Similarly - is a piston in a ZX-6 really a lot better or worse than a piston in a GSXR-600? You need 4 pistons to make 600cc - I think they've all crunched their numbers and come up with some pretty similar solutions. So why have a different freakin' piston for every different engine out there?



And now they can share technology. Suzuki: "We've had good results with this Ohlins fork setup for a 450 lb bike." Kawasaki: "We've used this Showa rear shock and find it works well with this particular rising-rate linkage." Boom - they both agree to use the other company's solution. It costs each of them less to develop the next bike (because they're sharing the costs) and it costs less to build them (because the components are less expensive if you buy them in larger quantity.)



This makes it better for riders, too. Because in two years, when you need brake pads for your SV650, it's not the only bike in the whole world that uses that particular size of brake pad. I mean, it costs $80 to replace every single brake pad on a Camry and stop a 3,400 lb car, but to replace the tiny brake pads on a 450lb GSXR costs $120!! What the.....?? Why is that, you ask? Because somebody can make and sell a zillion Camry brake pads, but how many GSXR brake pads are you going to sell? Wouldn't it make sense if you could make one brake pad that would work on a 480lb ZX AND on a 450lb GSXR?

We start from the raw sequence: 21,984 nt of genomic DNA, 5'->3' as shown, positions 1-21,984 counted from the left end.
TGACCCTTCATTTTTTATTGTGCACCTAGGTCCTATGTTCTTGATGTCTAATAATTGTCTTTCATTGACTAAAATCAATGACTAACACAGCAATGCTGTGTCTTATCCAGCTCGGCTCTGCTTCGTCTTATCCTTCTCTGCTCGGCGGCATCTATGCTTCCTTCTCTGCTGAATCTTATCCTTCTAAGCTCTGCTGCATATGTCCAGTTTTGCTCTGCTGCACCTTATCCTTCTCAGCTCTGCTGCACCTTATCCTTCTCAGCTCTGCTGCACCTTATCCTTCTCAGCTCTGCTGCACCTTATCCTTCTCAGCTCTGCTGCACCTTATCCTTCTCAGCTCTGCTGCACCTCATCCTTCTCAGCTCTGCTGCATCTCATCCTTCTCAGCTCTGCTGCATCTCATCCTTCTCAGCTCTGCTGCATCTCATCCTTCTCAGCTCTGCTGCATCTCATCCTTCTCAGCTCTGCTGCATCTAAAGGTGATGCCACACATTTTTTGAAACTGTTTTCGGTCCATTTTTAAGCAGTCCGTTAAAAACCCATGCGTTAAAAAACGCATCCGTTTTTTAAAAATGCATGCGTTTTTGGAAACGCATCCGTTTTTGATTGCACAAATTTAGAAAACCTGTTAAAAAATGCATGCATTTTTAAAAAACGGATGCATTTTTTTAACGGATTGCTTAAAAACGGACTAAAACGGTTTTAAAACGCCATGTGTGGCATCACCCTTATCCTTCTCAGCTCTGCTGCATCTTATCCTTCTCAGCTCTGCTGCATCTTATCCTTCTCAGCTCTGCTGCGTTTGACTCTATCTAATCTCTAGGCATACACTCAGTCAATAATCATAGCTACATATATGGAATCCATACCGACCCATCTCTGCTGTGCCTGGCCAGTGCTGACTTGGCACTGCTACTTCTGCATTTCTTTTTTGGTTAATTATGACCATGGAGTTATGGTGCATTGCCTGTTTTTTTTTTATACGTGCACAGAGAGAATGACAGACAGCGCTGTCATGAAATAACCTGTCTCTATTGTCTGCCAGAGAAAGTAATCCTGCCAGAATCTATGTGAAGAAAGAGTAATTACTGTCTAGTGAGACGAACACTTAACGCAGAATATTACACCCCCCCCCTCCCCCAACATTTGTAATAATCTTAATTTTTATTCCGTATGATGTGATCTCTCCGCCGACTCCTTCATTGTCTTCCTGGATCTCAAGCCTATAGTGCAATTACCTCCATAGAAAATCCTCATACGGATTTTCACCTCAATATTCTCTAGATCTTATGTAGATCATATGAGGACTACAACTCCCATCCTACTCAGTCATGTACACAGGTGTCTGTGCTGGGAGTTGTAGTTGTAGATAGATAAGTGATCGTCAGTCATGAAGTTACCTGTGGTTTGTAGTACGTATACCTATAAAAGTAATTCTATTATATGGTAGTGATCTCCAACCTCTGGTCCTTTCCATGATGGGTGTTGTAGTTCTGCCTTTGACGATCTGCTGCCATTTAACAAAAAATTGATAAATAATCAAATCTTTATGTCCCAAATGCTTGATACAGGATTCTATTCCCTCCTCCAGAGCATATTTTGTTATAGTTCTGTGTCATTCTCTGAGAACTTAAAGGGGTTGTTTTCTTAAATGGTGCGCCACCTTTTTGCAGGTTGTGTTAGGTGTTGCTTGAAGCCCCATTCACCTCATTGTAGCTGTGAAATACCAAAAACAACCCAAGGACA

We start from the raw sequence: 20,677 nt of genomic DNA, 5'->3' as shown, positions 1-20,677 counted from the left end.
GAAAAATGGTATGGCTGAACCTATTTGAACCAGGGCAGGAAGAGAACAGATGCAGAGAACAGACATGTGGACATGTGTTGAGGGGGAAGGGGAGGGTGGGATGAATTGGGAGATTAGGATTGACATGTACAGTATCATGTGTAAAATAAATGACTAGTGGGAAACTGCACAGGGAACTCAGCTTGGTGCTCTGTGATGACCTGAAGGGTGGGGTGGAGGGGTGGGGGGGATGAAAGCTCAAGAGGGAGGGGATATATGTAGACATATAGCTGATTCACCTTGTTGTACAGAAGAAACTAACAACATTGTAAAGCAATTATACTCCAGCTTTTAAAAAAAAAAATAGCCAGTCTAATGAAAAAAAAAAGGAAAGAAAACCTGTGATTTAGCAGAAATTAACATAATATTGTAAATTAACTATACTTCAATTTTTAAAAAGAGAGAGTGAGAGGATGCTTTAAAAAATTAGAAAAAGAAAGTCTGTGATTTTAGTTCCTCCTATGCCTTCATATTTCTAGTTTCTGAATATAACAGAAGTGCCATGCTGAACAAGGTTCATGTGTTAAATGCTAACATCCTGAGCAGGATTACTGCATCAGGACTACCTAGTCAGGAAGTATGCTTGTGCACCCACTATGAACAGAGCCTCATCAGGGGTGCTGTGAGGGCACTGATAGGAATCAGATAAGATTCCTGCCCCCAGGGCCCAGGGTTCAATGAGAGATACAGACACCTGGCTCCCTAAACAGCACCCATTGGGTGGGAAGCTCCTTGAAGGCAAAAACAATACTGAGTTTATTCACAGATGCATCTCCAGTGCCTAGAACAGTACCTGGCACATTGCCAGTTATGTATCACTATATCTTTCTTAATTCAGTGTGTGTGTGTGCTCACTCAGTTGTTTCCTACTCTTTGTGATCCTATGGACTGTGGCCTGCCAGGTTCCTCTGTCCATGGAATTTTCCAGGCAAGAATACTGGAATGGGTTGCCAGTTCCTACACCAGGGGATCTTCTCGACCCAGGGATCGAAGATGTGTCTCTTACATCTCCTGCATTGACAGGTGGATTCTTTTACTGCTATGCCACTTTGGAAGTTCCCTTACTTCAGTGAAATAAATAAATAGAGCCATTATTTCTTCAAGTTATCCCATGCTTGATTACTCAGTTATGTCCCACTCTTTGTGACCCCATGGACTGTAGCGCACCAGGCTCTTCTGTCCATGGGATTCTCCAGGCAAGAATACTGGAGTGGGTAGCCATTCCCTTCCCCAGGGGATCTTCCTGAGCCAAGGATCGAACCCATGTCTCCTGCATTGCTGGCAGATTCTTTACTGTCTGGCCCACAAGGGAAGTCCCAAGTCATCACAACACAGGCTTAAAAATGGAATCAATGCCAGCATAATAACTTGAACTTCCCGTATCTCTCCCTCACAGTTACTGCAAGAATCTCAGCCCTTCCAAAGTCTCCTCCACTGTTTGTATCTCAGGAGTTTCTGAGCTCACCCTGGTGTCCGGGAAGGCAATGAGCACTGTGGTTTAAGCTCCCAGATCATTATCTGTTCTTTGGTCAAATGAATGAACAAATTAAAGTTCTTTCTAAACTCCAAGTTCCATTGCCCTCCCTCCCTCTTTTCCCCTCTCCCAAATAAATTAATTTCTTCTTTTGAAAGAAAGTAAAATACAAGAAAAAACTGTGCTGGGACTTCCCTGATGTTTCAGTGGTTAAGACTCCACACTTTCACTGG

In some ways, motorcycles are way ahead of cars (we had DOHC and disc brakes back when most cars had pushrods & drums.) But in some ways, the motorcycle industry is 20 years behind the times. And auto manufacturers are a lot more careful about where they put their r&d money. Specialty manufacturers (Aston Martin) use plenty of components that have already been developed by other companies (switches, handles, fasteners/brackets.) Why not Kawasaki & Suzuki? It's either that, or start saving up for your $11,000 ZX-6.